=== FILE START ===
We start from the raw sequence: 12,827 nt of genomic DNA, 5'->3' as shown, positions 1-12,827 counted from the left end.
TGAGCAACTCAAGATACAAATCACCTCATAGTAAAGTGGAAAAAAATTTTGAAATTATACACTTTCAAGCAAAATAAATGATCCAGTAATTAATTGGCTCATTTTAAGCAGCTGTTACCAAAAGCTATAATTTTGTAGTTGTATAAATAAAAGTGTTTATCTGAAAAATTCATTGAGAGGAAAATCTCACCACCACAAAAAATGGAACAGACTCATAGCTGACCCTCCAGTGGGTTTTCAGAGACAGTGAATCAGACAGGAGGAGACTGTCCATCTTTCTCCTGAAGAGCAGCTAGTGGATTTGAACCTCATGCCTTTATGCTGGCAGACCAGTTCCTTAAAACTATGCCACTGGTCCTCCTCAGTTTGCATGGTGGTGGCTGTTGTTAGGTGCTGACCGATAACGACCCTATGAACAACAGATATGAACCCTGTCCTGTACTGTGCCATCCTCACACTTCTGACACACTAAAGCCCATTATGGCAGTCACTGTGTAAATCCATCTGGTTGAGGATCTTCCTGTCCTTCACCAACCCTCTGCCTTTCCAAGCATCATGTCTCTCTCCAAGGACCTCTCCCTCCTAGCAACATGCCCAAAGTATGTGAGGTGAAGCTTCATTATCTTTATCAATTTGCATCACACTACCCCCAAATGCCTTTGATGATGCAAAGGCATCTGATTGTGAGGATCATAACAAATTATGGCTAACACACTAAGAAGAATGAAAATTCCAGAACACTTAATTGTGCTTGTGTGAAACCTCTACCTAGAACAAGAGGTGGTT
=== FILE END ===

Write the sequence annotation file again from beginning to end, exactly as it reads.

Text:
We start from the raw sequence: 12,827 nt of genomic DNA, 5'->3' as shown, positions 1-12,827 counted from the left end.
TGAGCAACTCAAGATACAAATCACCTCATAGTAAAGTGGAAAAAAATTTTGAAATTATACACTTTCAAGCAAAATAAATGATCCAGTAATTAATTGGCTCATTTTAAGCAGCTGTTACCAAAAGCTATAATTTTGTAGTTGTATAAATAAAAGTGTTTATCTGAAAAATTCATTGAGAGGAAAATCTCACCACCACAAAAAATGGAACAGACTCATAGCTGACCCTCCAGTGGGTTTTCAGAGACAGTGAATCAGACAGGAGGAGACTGTCCATCTTTCTCCTGAAGAGCAGCTAGTGGATTTGAACCTCATGCCTTTATGCTGGCAGACCAGTTCCTTAAAACTATGCCACTGGTCCTCCTCAGTTTGCATGGTGGTGGCTGTTGTTAGGTGCTGACCGATAACGACCCTATGAACAACAGATATGAACCCTGTCCTGTACTGTGCCATCCTCACACTTCTGACACACTAAAGCCCATTATGGCAGTCACTGTGTAAATCCATCTGGTTGAGGATCTTCCTGTCCTTCACCAACCCTCTGCCTTTCCAAGCATCATGTCTCTCTCCAAGGACCTCTCCCTCCTAGCAACATGCCCAAAGTATGTGAGGTGAAGCTTCATTATCTTTATCAATTTGCATCACACTACCCCCAAATGCCTTTGATGATGCAAAGGCATCTGATTGTGAGGATCATAACAAATTATGGCTAACACACTAAGAAGAATGAAAATTCCAGAACACTTAATTGTGCTTGTGTGAAACCTCTACCTAGAACAAGAGGTGGTT